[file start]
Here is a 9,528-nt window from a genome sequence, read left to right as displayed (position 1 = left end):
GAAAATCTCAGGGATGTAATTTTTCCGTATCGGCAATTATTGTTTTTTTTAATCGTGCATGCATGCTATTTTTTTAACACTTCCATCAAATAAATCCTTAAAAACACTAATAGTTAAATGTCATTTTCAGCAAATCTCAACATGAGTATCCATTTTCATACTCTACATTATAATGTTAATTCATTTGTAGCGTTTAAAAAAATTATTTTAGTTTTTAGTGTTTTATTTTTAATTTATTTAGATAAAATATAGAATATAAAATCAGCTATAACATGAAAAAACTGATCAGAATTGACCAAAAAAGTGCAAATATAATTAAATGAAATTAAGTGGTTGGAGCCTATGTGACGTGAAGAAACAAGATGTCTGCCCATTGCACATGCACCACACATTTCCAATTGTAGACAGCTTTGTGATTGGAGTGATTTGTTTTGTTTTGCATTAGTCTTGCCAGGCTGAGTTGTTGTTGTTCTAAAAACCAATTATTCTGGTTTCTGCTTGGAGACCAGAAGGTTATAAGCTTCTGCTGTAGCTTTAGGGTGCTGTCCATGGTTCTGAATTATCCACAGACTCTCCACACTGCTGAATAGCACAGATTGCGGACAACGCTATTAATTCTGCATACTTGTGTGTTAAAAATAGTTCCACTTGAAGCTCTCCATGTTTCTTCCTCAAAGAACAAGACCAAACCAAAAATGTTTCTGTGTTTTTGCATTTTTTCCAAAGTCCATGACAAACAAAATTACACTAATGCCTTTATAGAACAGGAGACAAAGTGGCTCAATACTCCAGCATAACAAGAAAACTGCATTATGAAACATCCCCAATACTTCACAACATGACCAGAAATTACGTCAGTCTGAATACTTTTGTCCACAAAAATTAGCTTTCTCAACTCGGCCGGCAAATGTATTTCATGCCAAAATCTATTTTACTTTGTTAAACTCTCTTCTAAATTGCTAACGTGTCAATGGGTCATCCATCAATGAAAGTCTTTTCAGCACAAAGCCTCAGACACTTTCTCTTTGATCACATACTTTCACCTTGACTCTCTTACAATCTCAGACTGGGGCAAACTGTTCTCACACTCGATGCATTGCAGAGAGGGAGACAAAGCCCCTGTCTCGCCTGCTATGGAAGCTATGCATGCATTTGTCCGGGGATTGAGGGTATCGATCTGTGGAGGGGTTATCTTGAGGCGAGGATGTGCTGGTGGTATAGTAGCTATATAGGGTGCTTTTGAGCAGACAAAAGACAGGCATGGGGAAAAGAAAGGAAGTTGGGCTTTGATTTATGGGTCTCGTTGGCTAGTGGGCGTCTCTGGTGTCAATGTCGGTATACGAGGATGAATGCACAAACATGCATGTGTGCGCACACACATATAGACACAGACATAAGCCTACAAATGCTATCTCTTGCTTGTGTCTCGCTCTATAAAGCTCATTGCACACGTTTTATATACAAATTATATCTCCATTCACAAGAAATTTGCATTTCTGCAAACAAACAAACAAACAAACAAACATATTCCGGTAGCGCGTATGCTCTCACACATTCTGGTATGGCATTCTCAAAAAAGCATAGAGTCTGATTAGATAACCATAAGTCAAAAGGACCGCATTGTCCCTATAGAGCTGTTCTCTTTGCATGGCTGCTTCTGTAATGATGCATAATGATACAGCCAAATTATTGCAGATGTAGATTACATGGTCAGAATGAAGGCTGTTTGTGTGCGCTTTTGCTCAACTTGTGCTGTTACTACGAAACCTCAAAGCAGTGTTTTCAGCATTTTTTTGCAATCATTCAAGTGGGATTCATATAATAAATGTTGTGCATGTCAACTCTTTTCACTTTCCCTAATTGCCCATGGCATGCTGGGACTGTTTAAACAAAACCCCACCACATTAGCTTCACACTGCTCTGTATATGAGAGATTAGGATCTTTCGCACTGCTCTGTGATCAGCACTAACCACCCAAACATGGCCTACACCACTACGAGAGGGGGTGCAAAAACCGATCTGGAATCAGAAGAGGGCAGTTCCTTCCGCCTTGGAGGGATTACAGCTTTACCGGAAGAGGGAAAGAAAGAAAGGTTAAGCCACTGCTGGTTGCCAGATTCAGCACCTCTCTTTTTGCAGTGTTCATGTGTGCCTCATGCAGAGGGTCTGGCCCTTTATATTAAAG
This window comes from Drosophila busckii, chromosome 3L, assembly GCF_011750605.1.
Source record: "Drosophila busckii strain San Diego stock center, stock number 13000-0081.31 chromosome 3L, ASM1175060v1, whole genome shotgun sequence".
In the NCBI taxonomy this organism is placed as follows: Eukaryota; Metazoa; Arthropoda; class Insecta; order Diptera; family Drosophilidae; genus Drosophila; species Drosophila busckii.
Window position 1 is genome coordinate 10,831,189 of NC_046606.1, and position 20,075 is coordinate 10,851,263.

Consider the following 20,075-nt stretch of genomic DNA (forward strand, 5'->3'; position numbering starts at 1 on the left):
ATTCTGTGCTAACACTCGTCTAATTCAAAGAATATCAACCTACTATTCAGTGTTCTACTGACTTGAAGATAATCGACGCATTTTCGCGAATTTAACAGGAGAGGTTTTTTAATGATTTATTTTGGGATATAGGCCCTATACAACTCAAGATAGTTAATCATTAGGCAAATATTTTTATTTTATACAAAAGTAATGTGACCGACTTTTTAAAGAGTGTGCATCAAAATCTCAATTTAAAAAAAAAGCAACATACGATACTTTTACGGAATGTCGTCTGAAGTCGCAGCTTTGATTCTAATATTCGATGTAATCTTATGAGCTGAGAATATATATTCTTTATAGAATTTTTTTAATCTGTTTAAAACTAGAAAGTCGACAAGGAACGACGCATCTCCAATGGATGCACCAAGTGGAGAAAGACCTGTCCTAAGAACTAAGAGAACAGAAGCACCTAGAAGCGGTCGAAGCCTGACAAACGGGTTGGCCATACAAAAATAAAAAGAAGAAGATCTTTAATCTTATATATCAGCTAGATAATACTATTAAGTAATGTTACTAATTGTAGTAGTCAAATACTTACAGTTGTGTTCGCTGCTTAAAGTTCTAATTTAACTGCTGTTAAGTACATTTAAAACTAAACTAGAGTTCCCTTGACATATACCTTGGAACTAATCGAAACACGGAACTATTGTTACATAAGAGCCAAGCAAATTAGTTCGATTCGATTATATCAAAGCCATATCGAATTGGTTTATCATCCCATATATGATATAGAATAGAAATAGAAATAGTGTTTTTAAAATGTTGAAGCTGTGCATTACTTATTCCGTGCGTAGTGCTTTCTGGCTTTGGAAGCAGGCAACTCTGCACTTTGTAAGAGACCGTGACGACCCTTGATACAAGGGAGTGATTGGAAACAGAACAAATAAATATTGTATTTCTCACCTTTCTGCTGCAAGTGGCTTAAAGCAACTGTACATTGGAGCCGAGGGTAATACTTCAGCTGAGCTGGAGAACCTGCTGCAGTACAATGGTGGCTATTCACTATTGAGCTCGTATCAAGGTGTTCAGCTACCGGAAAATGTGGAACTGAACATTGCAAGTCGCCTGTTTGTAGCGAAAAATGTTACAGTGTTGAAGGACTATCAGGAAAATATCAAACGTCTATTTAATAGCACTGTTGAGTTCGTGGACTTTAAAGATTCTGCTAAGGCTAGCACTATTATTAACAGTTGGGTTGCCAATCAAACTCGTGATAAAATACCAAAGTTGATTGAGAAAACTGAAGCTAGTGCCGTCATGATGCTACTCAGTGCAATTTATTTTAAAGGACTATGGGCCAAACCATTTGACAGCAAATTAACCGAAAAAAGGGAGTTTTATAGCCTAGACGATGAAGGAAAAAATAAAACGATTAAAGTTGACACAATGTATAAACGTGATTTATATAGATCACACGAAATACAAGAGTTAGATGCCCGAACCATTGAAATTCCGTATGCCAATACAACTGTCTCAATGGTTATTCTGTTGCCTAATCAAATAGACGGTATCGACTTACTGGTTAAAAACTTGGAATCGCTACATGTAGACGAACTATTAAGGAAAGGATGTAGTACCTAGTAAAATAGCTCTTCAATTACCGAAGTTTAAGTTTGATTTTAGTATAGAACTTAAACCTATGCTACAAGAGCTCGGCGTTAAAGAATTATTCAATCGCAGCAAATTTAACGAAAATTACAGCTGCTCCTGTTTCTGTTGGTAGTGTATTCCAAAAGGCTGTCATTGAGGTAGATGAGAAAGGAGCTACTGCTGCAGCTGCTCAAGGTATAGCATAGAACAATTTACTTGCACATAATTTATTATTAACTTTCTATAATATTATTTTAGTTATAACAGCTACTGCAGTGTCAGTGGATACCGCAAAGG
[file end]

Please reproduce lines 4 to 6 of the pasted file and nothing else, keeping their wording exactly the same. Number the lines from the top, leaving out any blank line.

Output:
Source record: "Drosophila busckii strain San Diego stock center, stock number 13000-0081.31 chromosome 3L, ASM1175060v1, whole genome shotgun sequence".
In the NCBI taxonomy this organism is placed as follows: Eukaryota; Metazoa; Arthropoda; class Insecta; order Diptera; family Drosophilidae; genus Drosophila; species Drosophila busckii.
Window position 1 is genome coordinate 10,831,189 of NC_046606.1, and position 20,075 is coordinate 10,851,263.